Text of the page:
Generally professional legal service websites are heavily Google centric and do not receive much organic search traffic from other search engines like BING or Yahoo. Another KPI, conversion rate of organic traffic, was also lower than expected. Reviewing the top performing attorney websites in several major metro markets in diverse practice areas, from many competitors websites like Justia, iLawyer marketing and SLS marketing, highlighting the use of unique meta data to maximize their organic audience and improve search engine indexation and page relevance to search user queries. The websites that showed up well in SERP’s page with greater visibility and frequency had a common characteristic of unique Meta keywords, unique Meta descriptions and unique title tags.
While it is common marketing knowledge that Google does not read meta keywords for use in their algorithm as stated frequently by Matt Cutts from Google, there are 1,00’s of other search engines that do use this information to help establish page relevance and better indexation. Consider these two points about how search engines use Meta data.
- While Google may not read Meta data, why do they stress it in their webmaster tool? In Google Webmaster tools under HTML improvements, WMT commonly lists and shows duplicative Meta data. Google actually recommends through their Webmaster tools to go “old school SEO” and improve your website by remove duplicative Meta data and provide unique titles, keywords, and descriptions for greater relevancy to user queries.
- Recently Google has gone back to indexing news sites with Meta data. Google recommends news sites and news articles identify story topics with by using unique Meta keywords to gain better relevancy and topic clarification.
Professional search engine marketers that used consistent quality guidelines to build websites, have continued to include unique Meta content in every site build. Many SEO’s focused on rank tend to ignore quality guidelines while reacting to the latest SEO trend. All the domains that ignore the practice of building page relevancy now have to play catch up, and here’s why.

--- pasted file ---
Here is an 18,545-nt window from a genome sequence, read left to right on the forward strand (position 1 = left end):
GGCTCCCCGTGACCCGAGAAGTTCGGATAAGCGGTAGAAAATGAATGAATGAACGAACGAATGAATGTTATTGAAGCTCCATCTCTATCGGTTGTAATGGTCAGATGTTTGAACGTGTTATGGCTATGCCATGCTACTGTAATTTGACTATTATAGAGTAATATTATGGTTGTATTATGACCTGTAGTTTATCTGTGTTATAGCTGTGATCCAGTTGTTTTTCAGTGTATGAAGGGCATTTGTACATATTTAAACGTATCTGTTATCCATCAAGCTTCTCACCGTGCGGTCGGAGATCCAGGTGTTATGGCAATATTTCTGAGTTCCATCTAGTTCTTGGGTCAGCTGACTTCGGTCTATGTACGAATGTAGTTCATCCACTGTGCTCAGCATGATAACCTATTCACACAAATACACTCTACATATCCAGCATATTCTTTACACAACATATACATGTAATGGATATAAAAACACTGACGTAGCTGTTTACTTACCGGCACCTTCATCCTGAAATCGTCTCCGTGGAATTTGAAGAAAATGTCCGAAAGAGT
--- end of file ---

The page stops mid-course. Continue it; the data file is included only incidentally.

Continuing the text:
Algorithm Changes In Google
In April 2012 Matt Cutts in one of his blog posts mentioned Google’s upcoming efforts to improve the site quality and user experience. At that time, Google was looking to increase the quality of SERP’s by penalizing sites that were openly over-optimizing their domains with questionable SEO practices. This particular algorithm update was called Penguin. Penguin 1.1 was launched around April 24, 2012 and adjusted search results for a number of spam factors including non-diverse back link profiles, aggressive redundant anchor text, keyword stuffing and over-optimized title tags to name a few. This “over-optimization” of title tags includes titles that well exceed the standard character limitations. One common misdiagnosed SEO problem from Penguin is that it’s only link problem, when in fact it might be an poor optimization or over-optimization problem.
Most Meta data has a standard number of characters that will be displayed across the search engines. For example, title tags of 70 characters or less will show up in a Google search and 72 characters or less will show up in a BING or Yahoo search. When you research top performing sites you will see that many of these sites use no more than 70 characters to identify what each page is all about. Most websites that exceed 70 characters and use an abundance of keywords in the title tags tend to perform at a less than optimal level along with being poorly indexed.
SEO Industry Standards “Old School” Style
When it comes to keyword usage in the Meta keywords, the general rule of thumb is 3 to 5 unique keywords that support the relevancy of the page. A common SEO “black hat” tactic is to stuff a bunch of keywords in the string, repeat keywords in this string, or simply ignore the keywords because “Google doesn’t read it”. All of these are bad ideas. The Meta keywords help explains what the page is about, especially when the primary keyword of the page topic being the first phrase listed. The remaining keywords need to be relevant and non-duplicative to the primary keyword. Semantic indexing further reinforces the quality of the on page topic and improves the search engines understanding of what the page is truly all about. The outcome is that this page is easier to index because it is easier for search bots to understand. The byproduct of helping the search engines identify and understand the content on the page is with correct and consistent basic optimization is better placement in the results pages.
A seasoned digital marketing professional with over 20 years of expertise in digital marketing, search engine optimization, search engine marketing, brand development, conversion optimization, lead generation, web development and data analytics. He is a strategic digital marketing thought leader in a multitude of business verticals including automotive, education, financial services, legal marketing and professional services.